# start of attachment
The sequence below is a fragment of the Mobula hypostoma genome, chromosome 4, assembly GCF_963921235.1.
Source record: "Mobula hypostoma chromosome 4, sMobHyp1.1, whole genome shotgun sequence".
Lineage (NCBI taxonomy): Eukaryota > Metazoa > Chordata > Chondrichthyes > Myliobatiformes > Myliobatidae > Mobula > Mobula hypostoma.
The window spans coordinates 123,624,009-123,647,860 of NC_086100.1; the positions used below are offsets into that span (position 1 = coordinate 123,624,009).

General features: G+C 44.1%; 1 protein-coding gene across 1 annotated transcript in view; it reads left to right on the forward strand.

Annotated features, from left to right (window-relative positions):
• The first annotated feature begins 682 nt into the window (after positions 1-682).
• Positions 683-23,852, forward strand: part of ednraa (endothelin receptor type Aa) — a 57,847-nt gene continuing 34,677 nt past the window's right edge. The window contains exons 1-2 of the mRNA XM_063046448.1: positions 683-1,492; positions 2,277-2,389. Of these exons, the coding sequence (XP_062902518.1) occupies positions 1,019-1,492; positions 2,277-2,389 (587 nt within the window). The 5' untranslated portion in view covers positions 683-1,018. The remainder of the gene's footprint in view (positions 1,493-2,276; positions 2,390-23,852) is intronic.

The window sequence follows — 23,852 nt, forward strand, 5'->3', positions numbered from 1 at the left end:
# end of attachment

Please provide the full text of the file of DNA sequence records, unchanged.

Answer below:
The sequence below is a fragment of the Mobula hypostoma genome, chromosome 4, assembly GCF_963921235.1.
Source record: "Mobula hypostoma chromosome 4, sMobHyp1.1, whole genome shotgun sequence".
Lineage (NCBI taxonomy): Eukaryota > Metazoa > Chordata > Chondrichthyes > Myliobatiformes > Myliobatidae > Mobula > Mobula hypostoma.
The window spans coordinates 123,624,009-123,647,860 of NC_086100.1; the positions used below are offsets into that span (position 1 = coordinate 123,624,009).

General features: G+C 44.1%; 1 protein-coding gene across 1 annotated transcript in view; it reads left to right on the forward strand.

Annotated features, from left to right (window-relative positions):
• The first annotated feature begins 682 nt into the window (after positions 1-682).
• Positions 683-23,852, forward strand: part of ednraa (endothelin receptor type Aa) — a 57,847-nt gene continuing 34,677 nt past the window's right edge. The window contains exons 1-2 of the mRNA XM_063046448.1: positions 683-1,492; positions 2,277-2,389. Of these exons, the coding sequence (XP_062902518.1) occupies positions 1,019-1,492; positions 2,277-2,389 (587 nt within the window). The 5' untranslated portion in view covers positions 683-1,018. The remainder of the gene's footprint in view (positions 1,493-2,276; positions 2,390-23,852) is intronic.

The window sequence follows — 23,852 nt, forward strand, 5'->3', positions numbered from 1 at the left end: